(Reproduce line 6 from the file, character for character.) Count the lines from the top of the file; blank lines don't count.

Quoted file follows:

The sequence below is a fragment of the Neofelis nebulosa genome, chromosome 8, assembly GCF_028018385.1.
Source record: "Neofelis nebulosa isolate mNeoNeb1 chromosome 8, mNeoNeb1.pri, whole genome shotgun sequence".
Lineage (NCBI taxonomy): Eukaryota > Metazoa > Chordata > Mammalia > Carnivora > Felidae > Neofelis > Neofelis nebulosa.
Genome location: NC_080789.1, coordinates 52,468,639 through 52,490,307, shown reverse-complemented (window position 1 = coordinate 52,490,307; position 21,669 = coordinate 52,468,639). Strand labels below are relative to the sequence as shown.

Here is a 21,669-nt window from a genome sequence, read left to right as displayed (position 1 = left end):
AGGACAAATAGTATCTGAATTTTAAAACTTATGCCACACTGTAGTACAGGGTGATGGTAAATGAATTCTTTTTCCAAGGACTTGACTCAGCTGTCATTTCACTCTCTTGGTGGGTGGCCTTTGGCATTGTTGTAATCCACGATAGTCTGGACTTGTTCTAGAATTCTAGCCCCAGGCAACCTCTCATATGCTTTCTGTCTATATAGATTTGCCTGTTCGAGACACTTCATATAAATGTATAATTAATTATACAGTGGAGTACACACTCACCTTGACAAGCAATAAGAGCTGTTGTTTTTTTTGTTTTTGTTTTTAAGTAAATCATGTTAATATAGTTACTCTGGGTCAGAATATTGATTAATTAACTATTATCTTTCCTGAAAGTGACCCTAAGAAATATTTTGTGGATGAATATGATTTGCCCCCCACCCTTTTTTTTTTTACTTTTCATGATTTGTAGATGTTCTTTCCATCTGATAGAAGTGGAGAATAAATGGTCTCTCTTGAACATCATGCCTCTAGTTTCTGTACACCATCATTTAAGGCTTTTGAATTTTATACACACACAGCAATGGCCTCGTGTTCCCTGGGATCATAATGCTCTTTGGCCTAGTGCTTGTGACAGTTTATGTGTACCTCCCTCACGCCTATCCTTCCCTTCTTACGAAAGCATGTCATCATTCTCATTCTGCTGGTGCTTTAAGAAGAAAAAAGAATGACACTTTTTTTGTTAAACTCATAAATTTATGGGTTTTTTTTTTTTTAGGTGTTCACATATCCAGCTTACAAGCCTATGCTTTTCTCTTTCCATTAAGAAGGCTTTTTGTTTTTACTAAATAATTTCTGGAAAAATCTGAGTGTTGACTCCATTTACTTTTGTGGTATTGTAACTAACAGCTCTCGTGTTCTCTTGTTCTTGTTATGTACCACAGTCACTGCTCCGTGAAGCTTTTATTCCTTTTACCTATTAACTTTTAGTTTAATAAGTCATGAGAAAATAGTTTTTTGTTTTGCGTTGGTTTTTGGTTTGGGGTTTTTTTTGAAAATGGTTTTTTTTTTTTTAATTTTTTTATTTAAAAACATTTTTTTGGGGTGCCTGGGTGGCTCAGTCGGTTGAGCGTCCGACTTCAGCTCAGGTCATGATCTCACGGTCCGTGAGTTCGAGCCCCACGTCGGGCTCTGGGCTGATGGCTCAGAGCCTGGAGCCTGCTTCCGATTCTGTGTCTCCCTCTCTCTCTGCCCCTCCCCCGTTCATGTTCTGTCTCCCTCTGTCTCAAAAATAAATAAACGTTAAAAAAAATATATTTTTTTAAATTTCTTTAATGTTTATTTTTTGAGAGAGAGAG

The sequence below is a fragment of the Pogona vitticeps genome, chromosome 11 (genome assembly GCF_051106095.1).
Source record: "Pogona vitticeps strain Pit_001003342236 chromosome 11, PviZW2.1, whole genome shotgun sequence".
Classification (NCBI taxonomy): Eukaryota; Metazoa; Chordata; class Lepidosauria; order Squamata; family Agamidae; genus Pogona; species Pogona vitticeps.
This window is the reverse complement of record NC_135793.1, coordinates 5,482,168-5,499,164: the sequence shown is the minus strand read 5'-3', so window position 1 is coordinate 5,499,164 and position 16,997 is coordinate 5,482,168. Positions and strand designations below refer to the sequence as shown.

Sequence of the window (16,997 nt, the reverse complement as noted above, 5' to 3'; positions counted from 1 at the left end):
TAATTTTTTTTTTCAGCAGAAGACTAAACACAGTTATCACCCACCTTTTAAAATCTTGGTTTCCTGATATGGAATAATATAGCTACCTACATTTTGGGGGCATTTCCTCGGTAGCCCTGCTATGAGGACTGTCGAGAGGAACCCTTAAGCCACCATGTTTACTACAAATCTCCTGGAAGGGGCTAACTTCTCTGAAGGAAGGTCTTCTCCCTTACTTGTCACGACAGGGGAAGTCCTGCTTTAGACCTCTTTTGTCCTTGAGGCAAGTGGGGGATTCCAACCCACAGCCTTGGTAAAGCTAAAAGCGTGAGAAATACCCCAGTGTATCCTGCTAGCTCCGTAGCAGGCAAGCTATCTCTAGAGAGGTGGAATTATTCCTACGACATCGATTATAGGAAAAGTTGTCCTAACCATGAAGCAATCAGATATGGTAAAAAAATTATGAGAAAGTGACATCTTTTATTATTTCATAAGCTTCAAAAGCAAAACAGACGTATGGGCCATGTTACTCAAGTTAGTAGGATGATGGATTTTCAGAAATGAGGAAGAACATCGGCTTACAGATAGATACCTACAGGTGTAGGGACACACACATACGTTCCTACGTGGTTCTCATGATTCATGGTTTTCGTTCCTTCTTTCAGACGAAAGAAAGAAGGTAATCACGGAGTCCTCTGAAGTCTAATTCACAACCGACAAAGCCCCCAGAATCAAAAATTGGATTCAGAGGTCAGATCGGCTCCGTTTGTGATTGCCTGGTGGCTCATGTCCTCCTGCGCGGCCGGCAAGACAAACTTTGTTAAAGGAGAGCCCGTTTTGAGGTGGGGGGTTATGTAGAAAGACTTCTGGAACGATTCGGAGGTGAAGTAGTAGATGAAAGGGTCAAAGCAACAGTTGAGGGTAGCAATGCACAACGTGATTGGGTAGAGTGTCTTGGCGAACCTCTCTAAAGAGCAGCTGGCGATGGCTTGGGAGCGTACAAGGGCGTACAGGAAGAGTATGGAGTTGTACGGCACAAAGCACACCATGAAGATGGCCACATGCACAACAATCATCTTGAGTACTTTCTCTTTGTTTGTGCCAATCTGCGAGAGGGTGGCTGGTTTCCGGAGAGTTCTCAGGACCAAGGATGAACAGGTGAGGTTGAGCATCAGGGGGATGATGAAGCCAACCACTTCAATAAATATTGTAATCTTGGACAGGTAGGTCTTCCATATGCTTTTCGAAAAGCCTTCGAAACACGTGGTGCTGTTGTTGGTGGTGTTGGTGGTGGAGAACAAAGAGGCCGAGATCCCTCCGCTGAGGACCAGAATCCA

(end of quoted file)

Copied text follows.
AGGACAAATAGTATCTGAATTTTAAAACTTATGCCACACTGTAGTACAGGGTGATGGTAAATGAATTCTTTTTCCAAGGACTTGACTCAGCTGTCATTTCACTCTCTTGGTGGGTGGCCTTTGGCATTGTTGTAATCCACGATAGTCTGGACTTGTTCTAGAATTCTAGCCCCAGGCAACCTCTCATATGCTTTCTGTCTATATAGATTTGCCTGTTCGAGACACTTCATATAAATGTATAATTAATTATACAGTGGAGTACACACTCACCTTGACAAGCAATAAGAGCTGTTGTTTTTTTTGTTTTTGTTTTTAAGTAAATCATGTTAATATAGTTACTCTGGGTCAGAATATTGATTAATTAACTATTATCTTTCCTGAAAGTGACCCTAAGAAATATTTTGTGGATGAATATGATTTGCCCCCCACCCTTTTTTTTTTTACTTTTCATGATTTGTAGATGTTCTTTCCATCTGATAGAAGTGGAGAATAAATGGTCTCTCTTGAACATCATGCCTCTAGTTTCTGTACACCATCATTTAAGGCTTTTGAATTTTATACACACACAGCAATGGCCTCGTGTTCCCTGGGATCATAATGCTCTTTGGCCTAGTGCTTGTGACAGTTTATGTGTACCTCCCTCACGCCTATCCTTCCCTTCTTACGAAAGCATGTCATCATTCTCATTCTGCTGGTGCTTTAAGAAGAAAAAAGAATGACACTTTTTTTGTTAAACTCATAAATTTATGGGTTTTTTTTTTTTTAGGTGTTCACATATCCAGCTTACAAGCCTATGCTTTTCTCTTTCCATTAAGAAGGCTTTTTGTTTTTACTAAATAATTTCTGGAAAAATCTGAGTGTTGACTCCATTTACTTTTGTGGTATTGTAACTAACAGCTCTCGTGTTCTCTTGTTCTTGTTATGTACCACAGTCACTGCTCCGTGAAGCTTTTATTCCTTTTACCTATTAACTTTTAGTTTAATAAGTCATGAGAAAATAGTTTTTTGTTTTGCGTTGGTTTTTGGTTTGGGGTTTTTTTTGAAAATGGTTTTTTTTTTTTTAATTTTTTTATTTAAAAACATTTTTTTGGGGTGCCTGGGTGGCTCAGTCGGTTGAGCGTCCGACTTCAGCTCAGGTCATGATCTCACGGTCCGTGAGTTCGAGCCCCACGTCGGGCTCTGGGCTGATGGCTCAGAGCCTGGAGCCTGCTTCCGATTCTGTGTCTCCCTCTCTCTCTGCCCCTCCCCCGTTCATGTTCTGTCTCCCTCTGTCTCAAAAATAAATAAACGTTAAAAAAAATATATTTTTTTAAATTTCTTTAATGTTTATTTTTTGAGAGAGAGAG